The US Department of Energy announced Financing worth $20 million To develop technologies that enhance generation hydrogen In the ground. This initiative can open up significant resources for clean energy And contribute to Carbon removal Hard-to-target industries.
Evelyn said: Wang, Director of the Advanced Research Projects Agency-Energy (ARPA-E), a US government agency charged with promoting and funding the research and development of clean energy technologies, said that with this decision, the Department of Energy seeks to Exploring disruptive ways to access this hydrogen source.
“ARPA-E supports high-impact, transformative energy technologies. So, when it comes to geological hydrogen, we wonder if there are innovative ways to access this hydrogen source and explore its potential. “There is a huge opportunity to accelerate the development of hydrogen production, and I look forward to pursuing it,” he added. The difference is for this exploration.”
According to studies, iron minerals can theoretically decrease in the Earth’s crust Generating more hydrogen from reactions in the Earth’s interior.
The funds were put toward two ARPA-E exploratory themes. The first focuses on technologies that stimulate hydrogen production from mineral deposits in the Earth’s interior. The second focuses on technologies relevant to geological hydrogen extraction, including improvements in subsurface transport methods.
In a statement, ARPA-E said, “The funding announced today is part of two exploratory themes. Firstly –Exploratory Topic G: Geological hydrogen production through catalytic mineral processes– Researches technologies that stimulate hydrogen production from underground mineral deposits, including advancing our understanding of the geochemical reactions that produce hydrogen and how to improve or control the rate of hydrogen production.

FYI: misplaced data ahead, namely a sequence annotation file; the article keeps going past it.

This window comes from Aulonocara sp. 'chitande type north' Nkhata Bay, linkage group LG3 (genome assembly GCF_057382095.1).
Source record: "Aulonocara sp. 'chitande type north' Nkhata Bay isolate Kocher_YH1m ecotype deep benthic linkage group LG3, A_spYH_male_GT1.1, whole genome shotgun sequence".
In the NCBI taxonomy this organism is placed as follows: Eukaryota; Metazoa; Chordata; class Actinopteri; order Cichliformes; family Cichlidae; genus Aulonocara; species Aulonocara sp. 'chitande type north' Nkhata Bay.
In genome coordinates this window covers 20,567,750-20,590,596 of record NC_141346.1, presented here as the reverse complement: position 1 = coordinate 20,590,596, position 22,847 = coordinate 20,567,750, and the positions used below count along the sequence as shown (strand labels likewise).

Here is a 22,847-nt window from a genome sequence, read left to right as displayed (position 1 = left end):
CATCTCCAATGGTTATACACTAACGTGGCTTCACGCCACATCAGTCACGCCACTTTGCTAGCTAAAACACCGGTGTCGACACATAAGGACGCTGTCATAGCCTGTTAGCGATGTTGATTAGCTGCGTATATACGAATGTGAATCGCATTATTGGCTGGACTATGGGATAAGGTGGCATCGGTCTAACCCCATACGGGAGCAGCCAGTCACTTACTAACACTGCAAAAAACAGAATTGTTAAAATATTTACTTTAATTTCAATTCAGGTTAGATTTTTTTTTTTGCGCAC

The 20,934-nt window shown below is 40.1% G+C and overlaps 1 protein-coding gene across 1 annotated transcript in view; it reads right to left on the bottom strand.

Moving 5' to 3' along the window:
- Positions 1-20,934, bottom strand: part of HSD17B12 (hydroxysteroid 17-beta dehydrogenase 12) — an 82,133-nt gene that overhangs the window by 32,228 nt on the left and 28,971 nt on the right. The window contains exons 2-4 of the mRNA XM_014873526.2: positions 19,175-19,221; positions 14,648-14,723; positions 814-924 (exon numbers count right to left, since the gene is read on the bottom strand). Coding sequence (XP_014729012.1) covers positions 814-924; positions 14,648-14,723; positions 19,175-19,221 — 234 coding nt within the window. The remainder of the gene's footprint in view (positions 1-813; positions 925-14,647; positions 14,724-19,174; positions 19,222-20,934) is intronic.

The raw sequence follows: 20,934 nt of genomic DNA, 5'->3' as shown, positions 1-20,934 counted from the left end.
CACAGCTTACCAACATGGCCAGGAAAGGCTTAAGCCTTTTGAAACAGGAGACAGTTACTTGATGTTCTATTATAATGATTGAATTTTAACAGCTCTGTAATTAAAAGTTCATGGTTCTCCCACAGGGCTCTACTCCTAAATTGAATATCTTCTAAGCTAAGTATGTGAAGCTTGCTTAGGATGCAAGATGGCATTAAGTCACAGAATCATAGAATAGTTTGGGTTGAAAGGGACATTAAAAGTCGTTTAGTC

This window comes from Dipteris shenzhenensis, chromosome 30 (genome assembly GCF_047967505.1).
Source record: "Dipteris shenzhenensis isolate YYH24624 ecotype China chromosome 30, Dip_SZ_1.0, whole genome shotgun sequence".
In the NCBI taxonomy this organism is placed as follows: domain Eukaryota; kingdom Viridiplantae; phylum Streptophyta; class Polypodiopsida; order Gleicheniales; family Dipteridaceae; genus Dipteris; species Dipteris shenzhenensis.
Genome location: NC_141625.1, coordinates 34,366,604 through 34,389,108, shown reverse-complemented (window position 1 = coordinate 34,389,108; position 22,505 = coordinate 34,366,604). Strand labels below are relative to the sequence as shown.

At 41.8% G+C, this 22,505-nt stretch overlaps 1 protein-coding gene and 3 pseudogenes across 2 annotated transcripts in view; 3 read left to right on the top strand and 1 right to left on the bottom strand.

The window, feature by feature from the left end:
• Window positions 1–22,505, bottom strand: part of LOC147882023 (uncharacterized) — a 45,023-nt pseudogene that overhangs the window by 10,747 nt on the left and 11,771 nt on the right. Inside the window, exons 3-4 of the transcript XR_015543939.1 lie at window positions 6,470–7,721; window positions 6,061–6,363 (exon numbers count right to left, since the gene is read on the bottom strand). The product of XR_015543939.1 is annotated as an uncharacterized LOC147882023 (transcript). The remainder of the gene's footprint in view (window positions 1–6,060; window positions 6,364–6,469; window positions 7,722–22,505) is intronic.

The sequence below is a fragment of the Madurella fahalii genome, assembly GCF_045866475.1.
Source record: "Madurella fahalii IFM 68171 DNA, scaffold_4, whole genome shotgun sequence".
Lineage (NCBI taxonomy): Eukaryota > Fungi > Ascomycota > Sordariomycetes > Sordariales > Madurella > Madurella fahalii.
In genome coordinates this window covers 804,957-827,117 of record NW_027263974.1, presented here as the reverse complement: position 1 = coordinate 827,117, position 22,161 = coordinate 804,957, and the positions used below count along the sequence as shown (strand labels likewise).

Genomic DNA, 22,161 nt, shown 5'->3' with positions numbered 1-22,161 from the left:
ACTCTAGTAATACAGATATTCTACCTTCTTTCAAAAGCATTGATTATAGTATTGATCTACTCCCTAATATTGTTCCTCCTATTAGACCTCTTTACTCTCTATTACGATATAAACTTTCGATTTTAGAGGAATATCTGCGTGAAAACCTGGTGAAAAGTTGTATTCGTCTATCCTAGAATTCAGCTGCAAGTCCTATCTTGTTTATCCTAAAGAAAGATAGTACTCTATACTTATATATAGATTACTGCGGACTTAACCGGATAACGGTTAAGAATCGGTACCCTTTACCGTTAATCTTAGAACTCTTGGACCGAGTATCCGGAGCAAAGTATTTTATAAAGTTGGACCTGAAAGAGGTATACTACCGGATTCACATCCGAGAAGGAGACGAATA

“the second –Exploratory Topic H: Subsurface Engineering for Hydrogen Reservoir Management-Focuses on technologies relevant to geological hydrogen extraction, including improvements in subsurface transportation methods and engineering containment, reservoir monitoring and/or modeling during production and extraction, as well as the development of hydrogen deposit risk assessment.
Two years ago, the Department of Energy’s Office of Fossil Energy and Carbon Management (FECM) announced that it would leverage the capabilities of three national laboratories, Energy Technology National Laboratory (NETL), Pacific Northwest National Laboratory (PNNL), and Lawrence Livermore National Laboratory (LLNL), to determine Feasibility, safety and reliability of storing pure hydrogen or mixtures of hydrogen and natural gas in underground environments.